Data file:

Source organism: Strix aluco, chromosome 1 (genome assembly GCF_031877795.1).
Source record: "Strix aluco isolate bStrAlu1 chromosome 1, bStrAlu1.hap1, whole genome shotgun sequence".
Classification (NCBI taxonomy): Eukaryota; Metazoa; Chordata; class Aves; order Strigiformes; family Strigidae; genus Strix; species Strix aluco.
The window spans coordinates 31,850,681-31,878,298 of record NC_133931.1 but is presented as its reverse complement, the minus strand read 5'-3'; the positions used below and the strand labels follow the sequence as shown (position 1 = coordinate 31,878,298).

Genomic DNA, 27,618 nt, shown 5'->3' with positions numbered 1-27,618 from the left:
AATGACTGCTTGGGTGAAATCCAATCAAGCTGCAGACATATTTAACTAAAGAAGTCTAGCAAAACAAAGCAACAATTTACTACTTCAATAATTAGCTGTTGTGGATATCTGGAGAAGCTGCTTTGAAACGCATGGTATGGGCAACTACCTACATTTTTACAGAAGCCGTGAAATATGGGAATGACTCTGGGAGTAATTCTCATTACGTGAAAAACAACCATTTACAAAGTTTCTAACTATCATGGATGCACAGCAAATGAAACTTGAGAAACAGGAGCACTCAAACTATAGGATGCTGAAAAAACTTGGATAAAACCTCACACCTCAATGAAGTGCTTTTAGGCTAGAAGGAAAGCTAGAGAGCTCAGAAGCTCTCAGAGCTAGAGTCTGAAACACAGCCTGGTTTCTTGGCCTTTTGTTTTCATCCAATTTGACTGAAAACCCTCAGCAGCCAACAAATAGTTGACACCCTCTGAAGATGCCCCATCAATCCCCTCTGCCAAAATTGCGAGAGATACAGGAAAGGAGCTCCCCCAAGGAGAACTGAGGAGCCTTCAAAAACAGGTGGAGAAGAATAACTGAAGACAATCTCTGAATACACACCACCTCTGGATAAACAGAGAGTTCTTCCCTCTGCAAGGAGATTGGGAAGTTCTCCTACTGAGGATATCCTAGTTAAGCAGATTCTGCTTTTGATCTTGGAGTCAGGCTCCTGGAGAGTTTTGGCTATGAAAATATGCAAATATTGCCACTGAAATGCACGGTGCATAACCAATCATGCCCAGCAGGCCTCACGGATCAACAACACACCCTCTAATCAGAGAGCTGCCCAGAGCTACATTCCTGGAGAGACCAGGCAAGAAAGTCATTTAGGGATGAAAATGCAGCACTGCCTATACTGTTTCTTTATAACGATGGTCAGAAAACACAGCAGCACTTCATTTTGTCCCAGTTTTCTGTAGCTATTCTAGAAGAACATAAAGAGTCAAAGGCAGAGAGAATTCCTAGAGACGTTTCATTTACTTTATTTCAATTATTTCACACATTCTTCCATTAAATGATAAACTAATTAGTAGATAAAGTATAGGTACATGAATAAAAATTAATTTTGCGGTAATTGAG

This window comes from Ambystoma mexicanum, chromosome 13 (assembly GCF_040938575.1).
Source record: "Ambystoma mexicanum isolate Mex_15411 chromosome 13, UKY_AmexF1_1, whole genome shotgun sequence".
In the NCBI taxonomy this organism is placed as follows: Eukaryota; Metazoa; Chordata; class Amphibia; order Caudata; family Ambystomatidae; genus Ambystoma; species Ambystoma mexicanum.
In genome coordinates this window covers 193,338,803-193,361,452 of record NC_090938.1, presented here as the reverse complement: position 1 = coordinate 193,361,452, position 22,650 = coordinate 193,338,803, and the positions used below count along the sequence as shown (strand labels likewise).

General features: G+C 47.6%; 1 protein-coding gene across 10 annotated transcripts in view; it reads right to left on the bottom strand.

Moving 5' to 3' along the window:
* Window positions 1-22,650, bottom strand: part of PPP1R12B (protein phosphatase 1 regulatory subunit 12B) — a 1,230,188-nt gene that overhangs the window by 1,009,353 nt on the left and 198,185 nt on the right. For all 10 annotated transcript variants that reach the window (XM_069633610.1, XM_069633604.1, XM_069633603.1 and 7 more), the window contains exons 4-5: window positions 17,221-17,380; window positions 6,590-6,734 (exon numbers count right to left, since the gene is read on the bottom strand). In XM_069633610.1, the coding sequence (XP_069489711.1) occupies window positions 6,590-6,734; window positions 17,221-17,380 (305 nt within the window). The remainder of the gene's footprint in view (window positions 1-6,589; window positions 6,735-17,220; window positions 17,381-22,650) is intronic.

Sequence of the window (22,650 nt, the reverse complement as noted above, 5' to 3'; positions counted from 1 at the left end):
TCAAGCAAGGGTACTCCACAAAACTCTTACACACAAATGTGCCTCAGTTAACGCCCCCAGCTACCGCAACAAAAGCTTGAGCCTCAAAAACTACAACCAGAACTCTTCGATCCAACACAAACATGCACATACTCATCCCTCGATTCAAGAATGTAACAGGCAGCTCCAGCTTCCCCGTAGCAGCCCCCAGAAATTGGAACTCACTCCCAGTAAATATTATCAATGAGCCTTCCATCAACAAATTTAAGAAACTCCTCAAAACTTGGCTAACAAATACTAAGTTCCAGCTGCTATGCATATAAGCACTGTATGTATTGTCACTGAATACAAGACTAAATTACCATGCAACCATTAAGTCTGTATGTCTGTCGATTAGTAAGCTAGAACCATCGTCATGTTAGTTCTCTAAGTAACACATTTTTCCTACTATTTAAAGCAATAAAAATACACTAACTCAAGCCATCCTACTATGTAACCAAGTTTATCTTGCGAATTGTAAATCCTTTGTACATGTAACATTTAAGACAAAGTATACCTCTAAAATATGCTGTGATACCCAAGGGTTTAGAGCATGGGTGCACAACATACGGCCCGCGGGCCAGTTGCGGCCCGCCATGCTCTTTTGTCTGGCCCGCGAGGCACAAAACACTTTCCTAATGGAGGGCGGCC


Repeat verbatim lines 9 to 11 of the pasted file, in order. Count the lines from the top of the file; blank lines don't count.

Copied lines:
In the NCBI taxonomy this organism is placed as follows: Eukaryota; Metazoa; Chordata; class Amphibia; order Caudata; family Ambystomatidae; genus Ambystoma; species Ambystoma mexicanum.
In genome coordinates this window covers 193,338,803-193,361,452 of record NC_090938.1, presented here as the reverse complement: position 1 = coordinate 193,361,452, position 22,650 = coordinate 193,338,803, and the positions used below count along the sequence as shown (strand labels likewise).

General features: G+C 47.6%; 1 protein-coding gene across 10 annotated transcripts in view; it reads right to left on the bottom strand.